How to Get Back on a Bike—Years Later (8 Simple Tips)

Posted 07/09/15 by Amy Kapp in Trail Use

Photo courtesy Bicycle House Tallahassee

I'm in my later thirties, and I recently started riding a bike again after a long time.

The last and only bike I ever owned was a no-frills, blue three-speed purchased when I was 15, and while I loved it, rode it to all your typical teenager destinations, I was never a pro. It was just fun. A driver’s license at 17—and my life in general—turned that bike into a distant memory. And after two unpleasant experiences getting back on one, I told myself, “I’m not a cyclist.”

Cut to present day: I work in a place where 95 percent of my colleagues use bikes regularly for commuting and recreation, and it’s an envy builder—hearing their stories and watching them bike around Washington, D.C., and hit trails together. Yeah, I want a piece of the action. So with a new blue (10-speed) bike to boot, I’m sorting things out as I go. Here are a few things I’ve learned so far.

Photo courtesy SPOKES

Don't be afraid to ask for help. 

There are lots of great bike share programs, but I decided to buy/acquire my own bike so I can grow with it and use it daily. I was a bit clueless about where to start. 

Talking to other bicyclists, particularly my friends and colleagues, steered me in the right direction. They offered to let me try out their bikes and to connect me with people who refurbish used bicycles. My coworker Elissa went with me to a bike shop and explained how specific models (with different frames, gears, wheels, handlebars, etc.) support different types of riding, such as long-distance road cycling vs. commuting. It was eye opening—and empowering.

It’s okay to have a little anxiety. It will pass.

As a runner and dancer, I’ve stayed active. But for years, when people offered to bike with me, I turned them down. Secretly, I was afraid I’d embarrass myself because it had been a while, and the two times I’d tried to ride again didn’t end well. In those cases, one bike was in bad condition, and the other wasn’t a good fit for my short legs. But both times, I thought it was me.

I just needed to give myself a chance. When I tried out bikes this time around, I relaxed, got comfortable (on a bike that fit me) and gave myself some time to settle in. And after a few minutes, I did. And it was awesome.

Photo courtesy Hakan Dahlstrom | CC by 2.0

Make sure you're comfortable.

Honestly, when you are picking out a bike (used or new), you can worry about a million things, but my coworker Ryan gave me a great piece of advice: How the bike feels to you (and how you feel on it) is key

Start small.

Accompanied by my husband, I took my first ride back on the residential streets of my neighborhood. I practiced turns and hand signals in a cul-de-sac. Got comfortable with my new helmet. Went up and down some hills. Basically, it was a fun time in a familiar, low-key (non-scary) setting.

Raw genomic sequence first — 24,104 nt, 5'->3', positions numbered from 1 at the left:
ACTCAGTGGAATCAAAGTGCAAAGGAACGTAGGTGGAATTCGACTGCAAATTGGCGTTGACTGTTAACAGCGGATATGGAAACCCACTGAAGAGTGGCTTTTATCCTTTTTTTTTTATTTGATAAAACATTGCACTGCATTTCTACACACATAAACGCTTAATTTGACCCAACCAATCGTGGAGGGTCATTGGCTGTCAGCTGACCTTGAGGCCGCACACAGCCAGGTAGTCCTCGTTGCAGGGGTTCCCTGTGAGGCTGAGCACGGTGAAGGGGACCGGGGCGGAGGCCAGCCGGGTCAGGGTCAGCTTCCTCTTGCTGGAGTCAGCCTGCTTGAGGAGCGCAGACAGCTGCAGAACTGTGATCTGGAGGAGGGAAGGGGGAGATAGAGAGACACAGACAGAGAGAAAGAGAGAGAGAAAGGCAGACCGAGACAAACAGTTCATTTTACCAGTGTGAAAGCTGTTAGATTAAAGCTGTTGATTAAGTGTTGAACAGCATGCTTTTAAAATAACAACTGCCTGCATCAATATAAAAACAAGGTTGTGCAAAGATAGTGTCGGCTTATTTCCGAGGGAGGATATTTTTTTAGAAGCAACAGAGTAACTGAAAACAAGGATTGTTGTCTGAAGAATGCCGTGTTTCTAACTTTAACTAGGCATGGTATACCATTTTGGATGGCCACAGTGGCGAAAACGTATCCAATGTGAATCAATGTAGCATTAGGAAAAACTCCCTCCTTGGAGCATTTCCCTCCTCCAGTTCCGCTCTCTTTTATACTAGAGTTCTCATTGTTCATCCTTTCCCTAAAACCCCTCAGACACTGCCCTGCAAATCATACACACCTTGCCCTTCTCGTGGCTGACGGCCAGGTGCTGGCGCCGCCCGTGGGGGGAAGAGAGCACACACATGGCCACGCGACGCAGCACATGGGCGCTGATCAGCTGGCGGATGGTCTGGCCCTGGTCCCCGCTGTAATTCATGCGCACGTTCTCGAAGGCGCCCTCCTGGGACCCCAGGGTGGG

Practice the basics of safe, responsible riding.

Aside from being a great time, my practice ride told me I need a little more practice before I hit busier/urban streets. Another thing I realized was that—despite all the biking I did as a teenager—I need to acquaint myself with a few things things, like (cringe) how to make a proper left turn. I plan to grab some knowledgeable friends and hit some less-busy roads for a tutorial.

Trying on helmets, June 2015| Photo by Elissa Southward

Also, in addition to a helmet, I did acquire a bike lock that was highly recommended and a small (very affordable) allen wrench set. (I'll be raiding my closet for some visible clothing, too.)

Hit the trail.

Okay, trails are great options for every level of biker—whether novice, returning or pro—since they provide safe, flat and visually magnificent riding environments away from motor vehicle traffic. And as TrailLink demonstrates, there are lots of 'em!

On a related note, RTC’s Share the Trail campaign provides some great trail use tips.  

Explore your local biking groups.

There are biking groups with programs designed specifically for first-time or long-time-away riders. Find out when local rides are taking place, so you don’t have to go it alone! They have wonderful support systems and can provide resources—like this Women & Bicycles Workbook from the Washington Area Bicyclist Association. The League of American Bicyclists also provides a comprehensive set of online materials and offers classes around the country.

Have fun!

As a planner, I can get stuck in the weeds now and again. Before I bought a bike, I asked my coworker Katie, an avid and very maintenance-savvy bicyclist (she's even ridden her bike cross-country) if there was one tool I should never leave for a bike trip without. She looked at me and said, “Don’t wait to bike because you don't have a specific tool! Go out and have fun!”

Don’t get me wrong; Katie is a big advocate for biking self-empowerment. But her point was clear: Enjoy yourself! 

I plan to. 

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